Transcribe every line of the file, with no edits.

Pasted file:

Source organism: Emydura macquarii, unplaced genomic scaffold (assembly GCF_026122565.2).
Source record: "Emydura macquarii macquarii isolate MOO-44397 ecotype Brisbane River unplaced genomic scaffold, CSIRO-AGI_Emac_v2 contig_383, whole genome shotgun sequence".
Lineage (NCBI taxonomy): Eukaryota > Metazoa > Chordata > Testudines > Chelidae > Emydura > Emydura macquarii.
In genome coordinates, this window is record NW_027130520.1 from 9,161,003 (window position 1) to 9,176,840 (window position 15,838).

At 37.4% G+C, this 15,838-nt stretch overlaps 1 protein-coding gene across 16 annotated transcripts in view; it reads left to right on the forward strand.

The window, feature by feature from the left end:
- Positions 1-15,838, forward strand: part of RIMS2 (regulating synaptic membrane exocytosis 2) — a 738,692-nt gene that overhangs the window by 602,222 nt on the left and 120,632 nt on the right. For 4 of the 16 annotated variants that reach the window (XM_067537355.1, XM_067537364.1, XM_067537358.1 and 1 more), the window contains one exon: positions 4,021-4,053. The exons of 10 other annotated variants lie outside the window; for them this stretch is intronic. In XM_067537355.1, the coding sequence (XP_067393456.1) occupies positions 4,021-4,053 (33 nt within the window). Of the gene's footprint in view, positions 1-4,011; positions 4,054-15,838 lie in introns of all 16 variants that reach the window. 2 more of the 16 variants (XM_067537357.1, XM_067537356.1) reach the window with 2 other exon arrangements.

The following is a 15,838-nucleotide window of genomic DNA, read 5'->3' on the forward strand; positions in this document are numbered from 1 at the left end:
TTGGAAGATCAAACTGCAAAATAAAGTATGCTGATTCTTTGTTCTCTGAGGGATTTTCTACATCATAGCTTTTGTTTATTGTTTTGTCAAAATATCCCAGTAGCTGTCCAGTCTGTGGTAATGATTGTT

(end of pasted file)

Source organism: Emydura macquarii, unplaced genomic scaffold (assembly GCF_026122565.2).
Source record: "Emydura macquarii macquarii isolate MOO-44397 ecotype Brisbane River unplaced genomic scaffold, CSIRO-AGI_Emac_v2 contig_383, whole genome shotgun sequence".
Lineage (NCBI taxonomy): Eukaryota > Metazoa > Chordata > Testudines > Chelidae > Emydura > Emydura macquarii.
In genome coordinates, this window is record NW_027130520.1 from 9,161,003 (window position 1) to 9,176,840 (window position 15,838).

At 37.4% G+C, this 15,838-nt stretch overlaps 1 protein-coding gene across 16 annotated transcripts in view; it reads left to right on the forward strand.

The window, feature by feature from the left end:
- Positions 1-15,838, forward strand: part of RIMS2 (regulating synaptic membrane exocytosis 2) — a 738,692-nt gene that overhangs the window by 602,222 nt on the left and 120,632 nt on the right. For 4 of the 16 annotated variants that reach the window (XM_067537355.1, XM_067537364.1, XM_067537358.1 and 1 more), the window contains one exon: positions 4,021-4,053. The exons of 10 other annotated variants lie outside the window; for them this stretch is intronic. In XM_067537355.1, the coding sequence (XP_067393456.1) occupies positions 4,021-4,053 (33 nt within the window). Of the gene's footprint in view, positions 1-4,011; positions 4,054-15,838 lie in introns of all 16 variants that reach the window. 2 more of the 16 variants (XM_067537357.1, XM_067537356.1) reach the window with 2 other exon arrangements.

The following is a 15,838-nucleotide window of genomic DNA, read 5'->3' on the forward strand; positions in this document are numbered from 1 at the left end:
TTGGAAGATCAAACTGCAAAATAAAGTATGCTGATTCTTTGTTCTCTGAGGGATTTTCTACATCATAGCTTTTGTTTATTGTTTTGTCAAAATATCCCAGTAGCTGTCCAGTCTGTGGTAATGATTGTT